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Why Curiosity Is Key for Accountants in Building Strong Client Relationships

Why Curiosity Is Key for Accountants in Building Strong Client Relationships

We are delighted to welcome Ryan McGurk to Bill.com as our new VP of Accountant Sales. I recently was able to catch up with Ryan to get his insights about selling to firm clients.   

 

What advice do you have for accountants who are selling to their current clients?

Ask a lot of questions and do a lot of listening upfront. It is key to understand both their day-to-day activities as well as their long-horizon plans. Do they want to accelerate growth and if so how? Sell the business at some point? On a daily basis, what do they love most about the running of their business? What do they like least? What takes them the most time?

Approach each conversation with your client with a curious mindset, versus trying to sell something, and over time, opportunities will arise as you uncover more and more. The goal is to be the one partner who cares the most about their business—more so than anyone else they work with. Make each meeting and each conversation the best one they have that day/week/month. In doing so, you'll be their first phone call when they have a big decision to make. This will lead to more business for you and your firm.

And, when you get there (but not before!), don't be afraid to ask for referrals.  

 

What about new business—any guidance there?  

Just like with existing clients, be inquisitive. Questions can be asked anywhere—conferences, trade shows and networking events. Ask about their business, their goals, and if they have an accountant. Don’t be afraid to provide them with a card and even point them to content from your website that may relate to your conversation. And, if they provide you with a card, be sure and reach out and set up call or appointment once you’re back in the office.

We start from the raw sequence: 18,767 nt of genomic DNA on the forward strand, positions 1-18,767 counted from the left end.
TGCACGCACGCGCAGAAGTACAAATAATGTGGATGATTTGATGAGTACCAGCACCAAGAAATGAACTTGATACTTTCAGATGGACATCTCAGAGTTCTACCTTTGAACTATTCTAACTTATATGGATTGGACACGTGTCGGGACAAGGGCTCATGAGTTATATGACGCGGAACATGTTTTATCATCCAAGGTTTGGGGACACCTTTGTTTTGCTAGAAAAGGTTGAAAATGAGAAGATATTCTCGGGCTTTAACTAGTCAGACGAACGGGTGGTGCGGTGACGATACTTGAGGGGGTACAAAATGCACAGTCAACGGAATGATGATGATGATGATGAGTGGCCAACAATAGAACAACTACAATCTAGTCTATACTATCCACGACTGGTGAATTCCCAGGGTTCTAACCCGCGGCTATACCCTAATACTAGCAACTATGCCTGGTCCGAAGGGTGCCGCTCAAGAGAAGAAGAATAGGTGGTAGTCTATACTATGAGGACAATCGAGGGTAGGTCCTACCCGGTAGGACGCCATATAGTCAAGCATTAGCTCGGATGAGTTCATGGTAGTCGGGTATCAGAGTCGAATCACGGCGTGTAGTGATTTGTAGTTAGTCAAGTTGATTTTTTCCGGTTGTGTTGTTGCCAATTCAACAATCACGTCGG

How can an accountant recognize the value that a client will place on the service so they can put the right price on the service?

One approach might be to determine the amount of time your service will save for the client and what they could be doing with that additional time. Ultimately, you want to position your service as allowing the client to focus more on revenue producing opportunities, and to the extent you can quantify this. Your service is then the one that helps them go from 5 percent to 15 percent growth, and you can ask for a material percentage of this growth as it is all upside to the client.

 

How can a firm partner help their staff feel more comfortable with the selling? Any specific do's or don'ts?

Don't think of it as selling. Set expectations with your staff that their job is to approach each client with a curiosity and a goal to know more about their business than anyone else they work with. Through this curiosity and questioning along with a striving to truly understand the inner workings of their business, your services will begin to sell themselves.

 

Any resources you would recommend to help someone who is new to selling?

Like I mentioned above, don’t think of it as selling—think of it as learning. Explore how best to flex your curiosity muscle and hone questioning techniques. Think of “selling” more like a conversation and ask a prospect about their needs and wants for their business, you’ll be a good position to recommend your firm and solutions you provide that deliver a benefit to their business.

February 25, 2019
Jane Willis
VP of Marketing, Accountant Channel, Bill.com
Jane is a strategic marketing executive with a proven track record of driving business growth and solving difficult business and marketing challenges. She’s launched over 100 products worth billions in revenue, developed a lean methodology for driving marketing strategy and converted it into a training curriculum, and is a mentor and advisor to small businesses and marketing leaders. Jane also holds a BA in Political Science from the University of California Berkeley.